DIVE IN with MATT WENGER Regional Manager at PADI

PUBLISHED May 01, 2021 | updated June 01, 2021 22:43

The threats that plastic pollution and overfishing pose to the health of our oceans is clear — without adequate protections and corporate responsibility, we face creating irreversible damage and the collapse of some of the most important food sources in the world.

Matt Wenger, PADI Regional Manager and Ocean conservationist has dedicated a significant amount of time to drive awareness towards the impacts on oceans from human activities that are threatening the health of the world's oceans. Matt explains more about where his passion for ocean conservation comes from, the challenges and opportunities in the diving industry in an exclusive interview below:


Matt, please tell us a little bit about your journey to PADI? How did it all begin?

I started diving at a young age, fascinated by the adventure and beauty underwater. With a background in the hospitality industry in Switzerland, I had the opportunity to do an internship at a resort in the Caribbean, where I had the chance to climb the ladder in the PADI certification system during my days off. Eventually I became a PADI professional in 1998. It was very clear to me that I wanted to stay in the diving industry and pursue my dreams of travelling to some of the most beautiful countries in the world, while meeting amazing people.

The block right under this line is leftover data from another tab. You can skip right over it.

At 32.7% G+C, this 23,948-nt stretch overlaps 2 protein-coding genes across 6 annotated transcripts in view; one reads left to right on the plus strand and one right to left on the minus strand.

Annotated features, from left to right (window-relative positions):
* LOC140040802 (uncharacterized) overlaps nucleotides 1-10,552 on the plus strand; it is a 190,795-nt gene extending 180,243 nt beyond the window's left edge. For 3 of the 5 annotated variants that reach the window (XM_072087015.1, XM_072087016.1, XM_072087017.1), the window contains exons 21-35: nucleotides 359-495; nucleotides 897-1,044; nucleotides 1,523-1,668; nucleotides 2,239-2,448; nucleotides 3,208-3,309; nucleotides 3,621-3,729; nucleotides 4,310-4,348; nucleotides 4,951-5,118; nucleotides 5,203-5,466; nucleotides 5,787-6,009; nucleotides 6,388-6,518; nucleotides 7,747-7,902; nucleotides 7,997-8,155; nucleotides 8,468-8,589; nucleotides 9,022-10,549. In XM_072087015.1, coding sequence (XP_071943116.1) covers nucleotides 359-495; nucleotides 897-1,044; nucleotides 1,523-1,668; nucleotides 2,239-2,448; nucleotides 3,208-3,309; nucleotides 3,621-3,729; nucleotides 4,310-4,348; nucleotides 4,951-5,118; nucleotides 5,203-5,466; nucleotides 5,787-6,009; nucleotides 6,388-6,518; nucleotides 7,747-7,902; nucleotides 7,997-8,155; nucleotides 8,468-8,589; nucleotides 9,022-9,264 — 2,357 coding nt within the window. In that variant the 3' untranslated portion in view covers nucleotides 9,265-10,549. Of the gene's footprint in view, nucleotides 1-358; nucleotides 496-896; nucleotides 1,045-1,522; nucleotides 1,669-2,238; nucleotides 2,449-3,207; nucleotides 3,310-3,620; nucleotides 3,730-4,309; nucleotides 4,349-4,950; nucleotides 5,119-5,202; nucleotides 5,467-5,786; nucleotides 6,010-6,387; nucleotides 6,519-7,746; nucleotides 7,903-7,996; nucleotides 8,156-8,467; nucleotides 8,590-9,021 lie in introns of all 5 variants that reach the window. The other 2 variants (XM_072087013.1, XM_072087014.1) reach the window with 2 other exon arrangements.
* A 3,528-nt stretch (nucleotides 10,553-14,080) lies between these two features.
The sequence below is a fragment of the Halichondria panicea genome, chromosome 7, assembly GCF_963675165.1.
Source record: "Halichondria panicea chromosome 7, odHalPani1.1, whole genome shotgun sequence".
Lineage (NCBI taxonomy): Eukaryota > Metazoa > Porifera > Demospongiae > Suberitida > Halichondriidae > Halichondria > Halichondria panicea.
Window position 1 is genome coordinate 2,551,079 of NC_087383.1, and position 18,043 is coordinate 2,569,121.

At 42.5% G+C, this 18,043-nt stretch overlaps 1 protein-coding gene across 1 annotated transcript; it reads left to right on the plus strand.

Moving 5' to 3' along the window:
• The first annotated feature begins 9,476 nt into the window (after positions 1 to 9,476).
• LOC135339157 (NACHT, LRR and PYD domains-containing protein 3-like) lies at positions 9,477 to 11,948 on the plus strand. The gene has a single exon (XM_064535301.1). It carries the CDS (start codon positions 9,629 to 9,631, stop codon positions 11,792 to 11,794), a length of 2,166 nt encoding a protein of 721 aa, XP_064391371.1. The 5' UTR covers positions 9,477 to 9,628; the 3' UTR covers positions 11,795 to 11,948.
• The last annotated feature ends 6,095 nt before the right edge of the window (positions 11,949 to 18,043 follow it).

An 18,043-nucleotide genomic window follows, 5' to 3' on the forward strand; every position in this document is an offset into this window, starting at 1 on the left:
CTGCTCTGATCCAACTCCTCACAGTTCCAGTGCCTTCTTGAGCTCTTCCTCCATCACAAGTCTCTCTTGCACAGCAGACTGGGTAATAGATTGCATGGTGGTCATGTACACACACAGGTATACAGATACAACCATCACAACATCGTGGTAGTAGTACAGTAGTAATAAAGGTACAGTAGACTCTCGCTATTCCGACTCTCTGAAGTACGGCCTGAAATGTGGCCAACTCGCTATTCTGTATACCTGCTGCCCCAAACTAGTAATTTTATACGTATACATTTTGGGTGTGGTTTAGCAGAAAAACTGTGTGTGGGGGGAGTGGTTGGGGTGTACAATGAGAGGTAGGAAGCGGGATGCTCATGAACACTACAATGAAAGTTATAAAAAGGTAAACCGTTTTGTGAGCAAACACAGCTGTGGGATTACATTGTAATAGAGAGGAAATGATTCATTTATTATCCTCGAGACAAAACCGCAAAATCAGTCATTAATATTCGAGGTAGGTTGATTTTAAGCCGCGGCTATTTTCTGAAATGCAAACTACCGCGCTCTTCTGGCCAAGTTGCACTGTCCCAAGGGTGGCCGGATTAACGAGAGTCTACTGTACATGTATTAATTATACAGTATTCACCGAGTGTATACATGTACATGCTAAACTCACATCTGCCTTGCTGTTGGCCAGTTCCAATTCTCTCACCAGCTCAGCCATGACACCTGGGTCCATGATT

Where does your inspiration stem from, in terms of becoming a professional diver and a part of the exciting diving industry? Have you always loved the ocean?

Although growing up, I was surrounded by mountains, I always loved being in the water. Scuba diving was just the perfect activity to combine both my favourite hobbies; travelling and diving. 

I think my biggest inspiration was watching the adventures of Jacques Cousteau on TV as a child. And in later years, my former boss and mentor, Marco Zubrod, was a key figure in my life and I need to thank him for all that he has done for me. He shaped me professionally, which led me to where I am today.

How many dive locations have you visited around the world and which is your favourite spot? What’s next on your dive locations bucket list?

I have pretty much been all over the world, thanks to my job as a PADI Scuba Instructor, and later, as an employee of the PADI organisation itself. In my early professional years, I was mostly in the Caribbean, and then in South East Asia.

The Maldives has a very special part in my life; not only did I meet my wife there eleven years ago, but I had, as well, the opportunity to work as Dive Centre Manager for Silver Sands at Anantara, as well as for the Park Hyatt brand at Hadahaa. I was offered the PADI Regional Manager role in 2015, which allows me to travel within the archipelago and visit some of the most amazing resorts and beautiful local islands.

I’d love to explore Indonesia more – in particular, Raja Ampat. And certainly, on my bucket list would be the Chagos Islands, just south of the Maldives.

How long did it take your to become certified as a PADI Course Director and Examiner. What was the process like?